23. Iceland Road Guide
This app is a combination road atlas, travel guide and history book. Loaded with Iceland’s 3,000 most important places, plus the entire road system, this app will help you plan and navigate your journey.
Additional services like general information, transportation, food and drink, culture and arts, accommodation and recreation are available to help you plan.
24. Iceland Visually
This Iceland app is a unique visual travel guide combining maps and photographic spots. Use the map to find the best photo locations near you, or find inspiration for planning your route.
The app includes guides for driving routes, and allows you to search for and bookmark attractions, accommodation, gas stations, etc. Plus it includes bonus guides for seeing the Northern Lights and finding hot springs.
25. Taxi Hreyfill
Taxis are expensive in Iceland, so we’d recommend avoiding them if possible. However, if you need to take a taxi for whatever reason, this is the app you’ll need to get.
With Hreyfill, you can easily find and book a taxi, track your route, and pay your driver, all through the app. Think like Uber, but specific to taxis in Iceland (because Uber is not available in Iceland).
26. Icelandic Phrasebook
English is widely spoken throughout Iceland, so you shouldn’t worry too much about having any communication difficulties during your stay. However, it is always good to learn a few of the local phrases to show an effort. This Iceland app will be your pocket guide to useful phrases in Icelandic for all sorts of common occasions.
App that helps you plan your road trip itinerary — we’ve personally always created our itineraries in Google Docs, but if you want a more visually-appealing way to see your route, this could be a fun app to try.
How to get cell signal in Iceland
Sure most restaurants, hotels and Airbnbs in Iceland will offer free Wifi, and you could get along with this cost-free option. However, we think it makes road tripping a lot more challenging to be completely cut off from data or a means to call for help if necessary.
For convenience and safety reasons, we’d recommend having access to data. Here are your best options for getting cell signal while traveling in Iceland.
Purchase an Icelandic SIM card
This is probably the most affordable way to get access to high speed data in Iceland. The only thing you need to make sure you bring is an unlocked smartphone.
There are three main cell phone carriers in Iceland: Síminn, Vodafone, and Nova.
Síminn is the largest cellular network in Iceland and will offer the most coverage throughout the country. You can purchase a prepaid SIM card on their website. They have a couple different options for reasonable costs (around $25 USD). The best part: They will deliver your SIM card to your hotel so it’ll be waiting for you when you arrive.
Vodafone and Nova are the cheaper alternatives offering similar pricing and services to one another. If you plan to only stay in cities during your Iceland visit, you should be fine with either of these options, but if you are going to drive through more remote locations, you’ll want to go with Síminn.
Tip: You can easily pick up a prepaid Icelandic SIM card when you arrive at the Keflavik Airport. Just search for the 10-11 Market and ask a cashier for assistance in purchasing and installing.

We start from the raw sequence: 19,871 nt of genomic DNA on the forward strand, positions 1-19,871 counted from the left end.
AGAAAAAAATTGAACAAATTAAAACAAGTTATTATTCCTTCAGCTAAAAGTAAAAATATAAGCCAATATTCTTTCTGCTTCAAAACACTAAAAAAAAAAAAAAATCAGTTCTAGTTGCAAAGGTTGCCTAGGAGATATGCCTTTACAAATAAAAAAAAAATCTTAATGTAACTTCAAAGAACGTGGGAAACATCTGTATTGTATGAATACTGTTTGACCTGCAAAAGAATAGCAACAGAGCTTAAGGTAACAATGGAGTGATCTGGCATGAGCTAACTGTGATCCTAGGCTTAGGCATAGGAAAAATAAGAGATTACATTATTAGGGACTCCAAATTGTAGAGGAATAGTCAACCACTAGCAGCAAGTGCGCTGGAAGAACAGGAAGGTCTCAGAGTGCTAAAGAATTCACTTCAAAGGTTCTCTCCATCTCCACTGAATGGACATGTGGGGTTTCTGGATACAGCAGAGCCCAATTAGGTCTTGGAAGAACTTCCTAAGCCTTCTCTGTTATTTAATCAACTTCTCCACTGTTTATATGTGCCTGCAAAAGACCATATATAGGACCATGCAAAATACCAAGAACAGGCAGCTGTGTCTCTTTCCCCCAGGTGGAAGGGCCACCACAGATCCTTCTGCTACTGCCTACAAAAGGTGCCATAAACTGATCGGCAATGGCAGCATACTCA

US carriers with international data plans
If you’re traveling to Iceland from the US, Sprint and T-Mobile have built-in international data plans that will work in Iceland. If you are using AT&T or Verizon Wireless, you’ll have the option to turn on international data, but at a much steeper rate.
Double check with your US carrier before traveling to Iceland to find out your exact international data options and what it’ll cost you. Also, be wary that international coverage may not be as fast or widespread as local coverage.
Traveling to Iceland from the EU? You’re in luck. The Roam Like Home law that went into effect June 2017 means that you will not incur roaming charges while using your home cellular plan in Iceland.
Rent a portable Wifi hotspot
An alternative to purchasing a data plan is getting a portable Wifi hotspot from a company like Trawire. Some car or campervan rental companies may have this option as an add on. You pay a daily rate to rent a Mifi device you can then connect your phones and all your devices to.
This will be your best option if you don’t have an unlocked phone or don’t want to go through the hassle of signing up for an international plan. Keep in mind the daily fees are going to be more expensive than purchasing an Icelandic SIM card, but the trade off is you can connect multiple devices.
A tablet was included with our Iceland campervan rental that had Internet connection which allowed us to hotspot to our devices.
Additionally, we rented a small and portable WiFi hotspot device which we could easily take in our pockets during a hike or exploring a town. It worked like a charm and gave us great Internet access all throughout Iceland, except in a few very remote areas.
Are you planning a trip to Iceland?
We have TONS of resources on travel in Iceland and how to make the most out of your trip. Check out our Ultimate Iceland Travel Guide for all the answers to your most burning questions, or read some of our favorite articles below.
- Actually Cool Things to Do in Reykjavík
- The Ultimate 7-Day Iceland Itinerary
- Iceland Trip Cost + Sneaky Budget Tips
- Iceland Campervan Rental Guide (+ Exclusive Discount!)
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We want to hear from you!
Have you used any of these Iceland apps before? What was your experience? Do you have any other apps you’d recommend we add to this list? Comment below and we’ll do our best to get back to you!